Infant vitamin D recommendations have always been a topic of debate; one day it's high dose, next day it's not enough. Now a new study hopes to clear this up to some extent.

Researchers achieved this rigorous task by supplying different babies varied doses of vitamin D then determined which dose provided the target amount of vitamin D needed in the blood. They found that 400 IU of vitamin D is sufficient for recommended NIH levels in infants age one or younger.

"There's sometimes a feeling that more is better," said Hope Weiler, lead author and professor at the School of Dietetics and Human Nutrition at McGill University. "But until now, no one had compared the popularly recommended daily doses of vitamin D to see what will result in optimal health for infants, so we were very glad to be able to do this."

The Centers for Disease Control and Prevention emphasizes that vitamin D from breast milk is not enough since a vitamin D deficiency rickets, or bone softening, were reported among the population of breastfed infants in the United States.

In the study, investigators recruited 132 infants from Montreal. For 12 months, the infants were randomly assigned and given different doses of vitamin D per day: 400 IU, 800 IU, 1200 IU and 1600 IU. They also measured their weight, length, circumference of the head and vitamin D levels during month three, six, nine and 12, and closely monitored any levels of mineral growth.

At three months, infants showed the targeted amount of vitamin D in blood levels with a 400 IU dosage, indicating it was enough, while higher levels of vitamin D in the blood was discontinued because it was associated with hypercalcemia, or high levels of calcium in the blood.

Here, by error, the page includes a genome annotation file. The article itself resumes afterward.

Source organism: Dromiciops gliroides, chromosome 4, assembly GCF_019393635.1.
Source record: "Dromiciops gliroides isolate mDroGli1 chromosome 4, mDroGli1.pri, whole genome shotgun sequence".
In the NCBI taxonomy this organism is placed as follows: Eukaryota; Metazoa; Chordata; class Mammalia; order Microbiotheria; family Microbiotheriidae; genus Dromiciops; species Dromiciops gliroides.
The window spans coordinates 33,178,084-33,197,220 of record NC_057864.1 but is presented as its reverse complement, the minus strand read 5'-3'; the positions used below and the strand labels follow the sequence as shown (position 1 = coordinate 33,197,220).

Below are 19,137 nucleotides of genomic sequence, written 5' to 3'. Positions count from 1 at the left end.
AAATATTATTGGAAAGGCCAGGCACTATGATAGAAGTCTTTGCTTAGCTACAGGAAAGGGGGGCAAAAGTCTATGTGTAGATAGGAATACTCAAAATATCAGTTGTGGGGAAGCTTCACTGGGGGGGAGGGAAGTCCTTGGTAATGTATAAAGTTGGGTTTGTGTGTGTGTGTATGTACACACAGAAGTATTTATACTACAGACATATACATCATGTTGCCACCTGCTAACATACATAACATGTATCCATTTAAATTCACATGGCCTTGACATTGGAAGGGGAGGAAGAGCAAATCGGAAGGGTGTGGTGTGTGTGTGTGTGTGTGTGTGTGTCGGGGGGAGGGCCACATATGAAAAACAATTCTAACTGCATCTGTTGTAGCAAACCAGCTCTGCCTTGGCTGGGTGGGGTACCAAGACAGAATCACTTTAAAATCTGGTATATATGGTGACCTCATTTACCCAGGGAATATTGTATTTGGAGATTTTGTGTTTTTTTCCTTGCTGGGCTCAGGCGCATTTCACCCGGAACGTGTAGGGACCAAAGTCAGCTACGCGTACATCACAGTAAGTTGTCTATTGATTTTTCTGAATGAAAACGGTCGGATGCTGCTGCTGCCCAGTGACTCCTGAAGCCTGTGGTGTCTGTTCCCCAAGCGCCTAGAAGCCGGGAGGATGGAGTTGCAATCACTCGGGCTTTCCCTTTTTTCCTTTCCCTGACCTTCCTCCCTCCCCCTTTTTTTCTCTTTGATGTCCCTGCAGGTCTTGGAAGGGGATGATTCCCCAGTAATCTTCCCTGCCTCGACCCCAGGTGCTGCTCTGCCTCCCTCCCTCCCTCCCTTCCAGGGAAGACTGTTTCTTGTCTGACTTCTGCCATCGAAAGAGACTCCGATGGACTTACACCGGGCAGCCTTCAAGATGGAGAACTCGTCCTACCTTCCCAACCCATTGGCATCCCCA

"Thus, the primary outcome was not achieved at 3 months, when plasma 25(OH)D concentrations were highest; all dosages failed except the highest dosage, which appears to be too high," the authors said.

Although infants in this study had good vitamin D levels prior to participating, researchers hope to analyze recommended dosage of vitamin D for infants who had deficiencies since birth.

"Additional studies are required before conclusions can be made regarding higher targets or the needs of high-risk groups," the authors said.

Other experts are saying that if the infant needs higher doses of vitamin D, the 400 units will not be enough.

Health care providers recommend a vitamin D supplements babies within the first 12 months because that's when they're developing the quickest and it's an important source for bone growth.

Recommended doses vary in other countries. France and Finland, for example, recommend 1,000 IU for infants while Canada asks for 400 IU. The winter cold also calls for higher doses of vitamin D since there's less exposure to sunlight.

The study will appear in the May 1 issue of the Journal of the American Medical Association.